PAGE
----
What would you choose to do on a gap year from work? Hit the beach, write a book, learn to sail? How about help plant 90,000 trees?
Project Manager Jason Sellars chose the latter when, on a year’s break from managing mega IT projects for the banking and insurance sector in Canada, he helped lead the National Trust’s largest ever tree-planting project at the Wimpole Estate, Cambridgeshire.
It took a year for the trees to be planted on the 2,471-acre site as the Trust ramps up its efforts to meet its 2030 net-zero carbon target.
Although not strictly on a gap year, Sellars, who said he was looking for “something different” during a year-long sojourn in the UK, was instantly attracted to the project.
“I’ve had a 16-year career in financial technology project delivery and sometimes it is difficult to always see the benefits of what you are doing,” he says. “When I was asked to help deliver a project which would directly help the climate, it was a no-brainer.”
An ultra-compressed timeline
Apart from trying to combat global warming, the 14 species of native trees that were planted – including oak, hornbeam, wild cherry, field maple and birch – and the 10 species of shrub, including hazel, will also build resilience into the landscape, given the growing number of tree diseases.
Despite these exciting and important goals, the challenge was clear from the outset of the project, which had to be completed in a year.
“Planting that number of trees is usually a two- or three-year job, so it was a tight timeline,” explains Sellars. “The planting also had to be carried out on what was at the time reasonably poor agricultural land. In addition, we were tasked to deliver a number of school and community engagement opportunities and help boost local employment. There was a wide range of deliverables and, as such, the scope was quite wide.”
Sellars started his role last April – two months after the scheme was launched – with the first key task being to determine where on the estate the trees should be planted. Another early aim was to start engaging with stakeholders and understand their requirements.
That included developing a partnership with the Woodland Trust, which helped Sellars determine which species of tree and shrub should go where and to set out the planting plan.
However, the literal unearthing of the unexpected often got in the way. “In the IT world, nobody is ever going to tell you that you can’t do something because someone thinks they have found a Roman villa,” he says. “There was a significant amount of archaeology in some of the fields we wanted to plant trees on. We did a lot of magnetometer work to make sure we could plant there.”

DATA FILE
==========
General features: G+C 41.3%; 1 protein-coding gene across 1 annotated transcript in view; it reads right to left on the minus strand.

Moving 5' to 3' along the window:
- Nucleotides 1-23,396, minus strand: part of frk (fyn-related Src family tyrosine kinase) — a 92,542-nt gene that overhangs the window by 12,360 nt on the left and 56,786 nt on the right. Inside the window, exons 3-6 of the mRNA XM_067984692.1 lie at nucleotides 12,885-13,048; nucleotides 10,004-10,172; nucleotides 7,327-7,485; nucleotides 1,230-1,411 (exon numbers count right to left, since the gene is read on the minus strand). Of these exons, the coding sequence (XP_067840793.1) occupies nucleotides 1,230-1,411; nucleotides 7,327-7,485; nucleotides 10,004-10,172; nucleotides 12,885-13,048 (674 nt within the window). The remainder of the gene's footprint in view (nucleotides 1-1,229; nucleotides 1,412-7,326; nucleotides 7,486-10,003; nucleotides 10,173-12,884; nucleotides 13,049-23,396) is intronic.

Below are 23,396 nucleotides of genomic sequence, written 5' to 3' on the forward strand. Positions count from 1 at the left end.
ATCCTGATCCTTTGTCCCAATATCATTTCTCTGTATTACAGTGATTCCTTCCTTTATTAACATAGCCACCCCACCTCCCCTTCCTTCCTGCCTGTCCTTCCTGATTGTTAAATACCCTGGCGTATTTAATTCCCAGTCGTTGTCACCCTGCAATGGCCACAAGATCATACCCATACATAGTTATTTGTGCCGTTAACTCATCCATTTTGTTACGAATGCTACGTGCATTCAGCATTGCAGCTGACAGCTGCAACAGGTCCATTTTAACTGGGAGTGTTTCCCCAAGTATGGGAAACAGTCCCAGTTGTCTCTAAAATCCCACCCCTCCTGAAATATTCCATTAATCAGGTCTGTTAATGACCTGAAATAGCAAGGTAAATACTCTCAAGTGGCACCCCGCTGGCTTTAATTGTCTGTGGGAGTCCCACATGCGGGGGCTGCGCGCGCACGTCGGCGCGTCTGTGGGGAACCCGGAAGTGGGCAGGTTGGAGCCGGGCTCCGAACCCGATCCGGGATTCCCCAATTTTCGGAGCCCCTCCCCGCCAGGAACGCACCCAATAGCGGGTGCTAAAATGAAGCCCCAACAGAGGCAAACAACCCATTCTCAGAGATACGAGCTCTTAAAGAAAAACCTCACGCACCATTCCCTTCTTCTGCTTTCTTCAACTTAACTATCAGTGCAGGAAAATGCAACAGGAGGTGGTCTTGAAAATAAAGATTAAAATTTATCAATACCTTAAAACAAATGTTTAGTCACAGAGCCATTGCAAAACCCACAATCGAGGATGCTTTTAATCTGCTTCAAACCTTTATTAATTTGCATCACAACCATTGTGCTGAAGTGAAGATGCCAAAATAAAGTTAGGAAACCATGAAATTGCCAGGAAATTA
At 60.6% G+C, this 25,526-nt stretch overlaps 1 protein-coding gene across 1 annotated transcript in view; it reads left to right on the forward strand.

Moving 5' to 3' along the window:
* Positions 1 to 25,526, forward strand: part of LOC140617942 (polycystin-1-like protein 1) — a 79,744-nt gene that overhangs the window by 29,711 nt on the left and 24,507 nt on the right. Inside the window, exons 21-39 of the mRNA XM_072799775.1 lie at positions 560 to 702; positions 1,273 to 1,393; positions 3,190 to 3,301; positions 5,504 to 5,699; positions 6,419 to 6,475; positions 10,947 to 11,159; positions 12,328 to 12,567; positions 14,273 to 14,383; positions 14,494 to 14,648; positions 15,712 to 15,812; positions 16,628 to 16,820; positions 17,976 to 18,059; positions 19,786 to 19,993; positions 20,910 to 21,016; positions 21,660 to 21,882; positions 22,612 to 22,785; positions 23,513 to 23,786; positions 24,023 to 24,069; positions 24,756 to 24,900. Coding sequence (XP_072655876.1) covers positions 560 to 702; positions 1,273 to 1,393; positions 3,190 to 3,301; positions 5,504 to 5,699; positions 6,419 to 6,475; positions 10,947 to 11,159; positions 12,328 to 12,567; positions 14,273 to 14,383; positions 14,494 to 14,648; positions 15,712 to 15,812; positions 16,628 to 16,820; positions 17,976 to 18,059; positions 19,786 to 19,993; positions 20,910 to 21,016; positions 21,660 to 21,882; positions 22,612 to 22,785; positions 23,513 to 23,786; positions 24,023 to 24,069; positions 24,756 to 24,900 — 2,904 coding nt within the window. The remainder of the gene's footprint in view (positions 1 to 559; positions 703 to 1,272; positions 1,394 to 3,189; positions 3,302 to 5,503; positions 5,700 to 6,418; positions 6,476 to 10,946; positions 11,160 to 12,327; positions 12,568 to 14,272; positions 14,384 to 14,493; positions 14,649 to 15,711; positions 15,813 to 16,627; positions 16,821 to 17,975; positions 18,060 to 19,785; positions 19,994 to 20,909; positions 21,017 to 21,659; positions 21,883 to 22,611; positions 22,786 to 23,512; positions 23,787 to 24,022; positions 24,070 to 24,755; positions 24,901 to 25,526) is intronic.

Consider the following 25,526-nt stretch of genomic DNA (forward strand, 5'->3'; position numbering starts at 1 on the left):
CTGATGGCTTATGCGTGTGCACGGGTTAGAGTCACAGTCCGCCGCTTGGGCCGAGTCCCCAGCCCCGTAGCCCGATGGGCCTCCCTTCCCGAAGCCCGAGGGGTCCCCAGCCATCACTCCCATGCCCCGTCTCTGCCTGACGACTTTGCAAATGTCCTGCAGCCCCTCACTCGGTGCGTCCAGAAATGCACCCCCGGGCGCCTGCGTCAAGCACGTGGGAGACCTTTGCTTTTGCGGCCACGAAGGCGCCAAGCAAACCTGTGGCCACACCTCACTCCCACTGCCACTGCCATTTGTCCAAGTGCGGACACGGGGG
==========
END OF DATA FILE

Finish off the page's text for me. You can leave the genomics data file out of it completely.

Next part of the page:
In addition, key stakeholder the Royal Society for the Protection of Birds advised Sellars of certain areas where planting trees could have an adverse effect on rare farmland bird species, such as the corn bunting. Other stakeholders included Natural England, who advised on issues that could affect the existing habitat.
“We also had to look at the financial implications of taking farmland out of production,” he adds. “These were issues that needed to be addressed, so they were a challenge. But I also found the flavour of them interesting.”
Wellies on for weekly catch-ups
Sellars and his dedicated seven-strong team also had to work closely with Wimpole’s visitor engagement and countryside management teams. “Overall, it was a very disparate team with some at home, some in the office and some on the estate. The countryside rangers were out in the fields and if I wanted to go and see them, I had to put on my wellies and go out and find them! That made daily or weekly catch-up meetings a bit trickier than in an IT department. You had to tailor them around the individuals and how they worked.”
After deciding which trees would go where, the next task was to source them.
“Normally, you would give nurseries lead times of two years to give them an opportunity to build up stock,” he says. “We rocked up and said we needed 90,000 in two months! You can imagine those conversations, especially when everyone seems to be planting trees at the moment.”
The key to securing the supply was leveraging the partnership with the Woodland Trust. “They have a great relationship with nurseries and without that we may have struggled,” Sellars explains.
The next task was to split the planting up into three areas. The first was woodland creation, requiring a high density of trees; the second was woodland pasture, groups of trees in a field that would be grassed over and used by livestock; and the third was agro-forestry, which combined the apple trees and arable farming.
“We hired an experienced planting crew for the woodland and agro-forestry work, and for the pasture we used the ranger team and about 40 local volunteers,” Sellars explains. “So, after 10 months of planning we started planting last December and finished in early March. We were lucky with the weather, but everyone worked together well and happily. We are so chuffed to do it in such a short time.”
Stepping out of your comfort zone
Now the trees are in the ground, the National Trust will wait between three and five years before introducing livestock. It also hopes to earn an income from the apple trees.
Sellars, however, is tearing up his newly discovered English roots and returning to Canada. “I’m going back to banking and finance. But this was a personal journey which professionally delivered great outcomes,” he says. “It really shows the value of stepping out of your normal environment and it has revitalised the spark of delivery in me. Maybe other project managers should try it!”
Image: Volunteers from the Cambridge Archaeological Field Group, field walking at Wimpole. Credit Susanne Thompson
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